Category: Isfahan

Varzaneh Desert

Varzaneh Desert is an ancient Central Iranian desert in Isfahan province. Varzaneh was the last civilization on the Zayanderud River since 5000 years ago. It is famous regionally which ranked as one of the most accessible deserts of Iran. In particular for tourists who come to Isfahan, Local women's costumes is unique in varzaneh. We recommend you to visit varzaneh desert and try camel-riding on the route from Yazd to Isfahan.…

Garmeh village

Garmeh Village is a little oasis located in the central desert of Iran (known as Dashte-Kavir in Persian), in Isfahan Province.With a “Population of 250 ; Garmeh was like stepping back in time. Crumbling, 1,500-year-old castles dotted the landscape, interspersed with date palm trees, mud brick homes and lots of livestock. This village has been accommodating visitors for many years, as it was one of the stops along the famous…

Pigeon Tower

Pigeon Tower During the 16th and 17th century, particularly around the time of the Safavid reign, the Iranian folks built a large number of towers to house pigeons. The pigeons were domesticated not for their meat (pigeon is especially revered in Islam), but rather for their droppings, which the locals collected and used to fertilize melon and cucumber fields. The Safavids had a particular liking for melons and consumed them…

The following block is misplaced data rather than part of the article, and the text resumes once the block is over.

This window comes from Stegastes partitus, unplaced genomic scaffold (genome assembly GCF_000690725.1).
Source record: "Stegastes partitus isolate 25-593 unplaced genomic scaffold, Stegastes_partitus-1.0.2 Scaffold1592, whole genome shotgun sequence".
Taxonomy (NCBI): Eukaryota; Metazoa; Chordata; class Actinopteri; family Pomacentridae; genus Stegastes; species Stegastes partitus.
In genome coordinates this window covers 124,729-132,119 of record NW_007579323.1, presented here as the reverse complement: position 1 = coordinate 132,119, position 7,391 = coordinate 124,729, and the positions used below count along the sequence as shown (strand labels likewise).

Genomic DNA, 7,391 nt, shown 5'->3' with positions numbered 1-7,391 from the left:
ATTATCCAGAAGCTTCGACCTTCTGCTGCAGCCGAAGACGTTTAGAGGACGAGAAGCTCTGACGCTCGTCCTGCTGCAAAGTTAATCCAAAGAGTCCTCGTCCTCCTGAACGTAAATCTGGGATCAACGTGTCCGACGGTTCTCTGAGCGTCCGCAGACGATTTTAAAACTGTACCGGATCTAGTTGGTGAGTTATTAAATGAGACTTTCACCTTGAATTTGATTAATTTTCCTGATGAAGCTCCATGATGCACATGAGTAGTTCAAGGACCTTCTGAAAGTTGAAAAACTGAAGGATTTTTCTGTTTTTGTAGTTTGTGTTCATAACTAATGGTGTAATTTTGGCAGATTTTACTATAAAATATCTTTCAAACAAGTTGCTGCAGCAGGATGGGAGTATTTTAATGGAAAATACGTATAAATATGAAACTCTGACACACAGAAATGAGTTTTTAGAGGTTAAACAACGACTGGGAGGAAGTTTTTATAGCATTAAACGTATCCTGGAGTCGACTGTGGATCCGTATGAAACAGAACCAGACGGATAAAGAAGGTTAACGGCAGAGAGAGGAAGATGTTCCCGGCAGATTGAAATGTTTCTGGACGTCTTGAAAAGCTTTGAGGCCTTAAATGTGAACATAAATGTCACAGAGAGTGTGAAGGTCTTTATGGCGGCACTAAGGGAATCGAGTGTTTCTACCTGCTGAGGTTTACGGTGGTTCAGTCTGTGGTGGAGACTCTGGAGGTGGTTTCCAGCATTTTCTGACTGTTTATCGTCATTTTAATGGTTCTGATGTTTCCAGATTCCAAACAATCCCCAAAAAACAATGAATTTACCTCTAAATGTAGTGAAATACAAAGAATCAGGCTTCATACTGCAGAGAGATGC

Ali Gholi Agha Bathhouse

Ali Gholi Agha Bathhouse Ali Gholi Agha, one of the high ranking court officials at the last Safavid king Shah Sultan Hussein, built a bath house, bazaar and mosque in the quarter with the same name. The bath house has two parts, private and public. The decorations are polychrome tile and faience mosaic from the 17th century Safavid era but the murals are from the 19th century Qajar and the…

Hasht Behesht Palace

The Hasht Behesht Palace (eight paradises) was built in the center of Baghe Bolbol (The Nightingale Garden) dates back to 17th century. The palace is the most important building which was built during Shah Suleiman Safavid time. The palace experienced new styles of stucco work and stained glass and mirror works. Hasht Behesht was renovated by Fath-Ali Shah Qajar in the 19th century. It was used as residential palace by…